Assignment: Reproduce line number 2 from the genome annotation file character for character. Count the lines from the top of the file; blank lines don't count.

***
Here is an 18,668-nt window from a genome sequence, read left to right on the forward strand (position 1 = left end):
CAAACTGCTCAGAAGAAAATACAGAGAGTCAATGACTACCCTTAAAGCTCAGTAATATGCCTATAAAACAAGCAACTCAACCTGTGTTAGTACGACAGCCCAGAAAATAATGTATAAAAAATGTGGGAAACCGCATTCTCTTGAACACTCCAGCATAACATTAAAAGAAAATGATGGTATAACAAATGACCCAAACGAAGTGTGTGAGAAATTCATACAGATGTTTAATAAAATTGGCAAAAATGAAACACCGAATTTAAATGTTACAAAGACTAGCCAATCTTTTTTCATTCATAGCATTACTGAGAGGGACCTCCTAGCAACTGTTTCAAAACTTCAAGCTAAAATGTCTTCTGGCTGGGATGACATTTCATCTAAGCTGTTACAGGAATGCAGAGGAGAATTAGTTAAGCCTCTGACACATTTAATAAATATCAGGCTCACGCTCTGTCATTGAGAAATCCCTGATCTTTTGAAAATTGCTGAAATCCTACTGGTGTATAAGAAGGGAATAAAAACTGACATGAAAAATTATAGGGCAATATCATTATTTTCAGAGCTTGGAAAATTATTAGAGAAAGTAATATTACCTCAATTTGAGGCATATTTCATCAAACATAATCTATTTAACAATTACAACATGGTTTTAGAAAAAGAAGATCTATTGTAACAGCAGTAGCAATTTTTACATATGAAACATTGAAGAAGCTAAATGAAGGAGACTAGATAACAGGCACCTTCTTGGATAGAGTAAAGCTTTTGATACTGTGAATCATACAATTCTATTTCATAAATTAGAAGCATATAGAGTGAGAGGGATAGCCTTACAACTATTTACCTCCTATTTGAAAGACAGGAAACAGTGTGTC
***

CAAACTGCTCAGAAGAAAATACAGAGAGTCAATGACTACCCTTAAAGCTCAGTAATATGCCTATAAAACAAGCAACTCAACCTGTGTTAGTACGACAGCCCAGAAAATAATGTATAAAAAATGTGGGAAACCGCATTCTCTTGAACACTCCAGCATAACATTAAAAGAAAATGATGGTATAACAAATGACCCAAACGAAGTGTGTGAGAAATTCATACAGATGTTTAATAAAATTGGCAAAAATGAAACACCGAATTTAAATGTTACAAAGACTAGCCAATCTTTTTTCATTCATAGCATTACTGAGAGGGACCTCCTAGCAACTGTTTCAAAACTTCAAGCTAAAATGTCTTCTGGCTGGGATGACATTTCATCTAAGCTGTTACAGGAATGCAGAGGAGAATTAGTTAAGCCTCTGACACATTTAATAAATATCAGGCTCACGCTCTGTCATTGAGAAATCCCTGATCTTTTGAAAATTGCTGAAATCCTACTGGTGTATAAGAAGGGAATAAAAACTGACATGAAAAATTATAGGGCAATATCATTATTTTCAGAGCTTGGAAAATTATTAGAGAAAGTAATATTACCTCAATTTGAGGCATATTTCATCAAACATAATCTATTTAACAATTACAACATGGTTTTAGAAAAAGAAGATCTATTGTAACAGCAGTAGCAATTTTTACATATGAAACATTGAAGAAGCTAAATGAAGGAGACTAGATAACAGGCACCTTCTTGGATAGAGTAAAGCTTTTGATACTGTGAATCATACAATTCTATTTCATAAATTAGAAGCATATAGAGTGAGAGGGATAGCCTTACAACTATTTACCTCCTATTTGAAAGACAGGAAACAGTGTGTC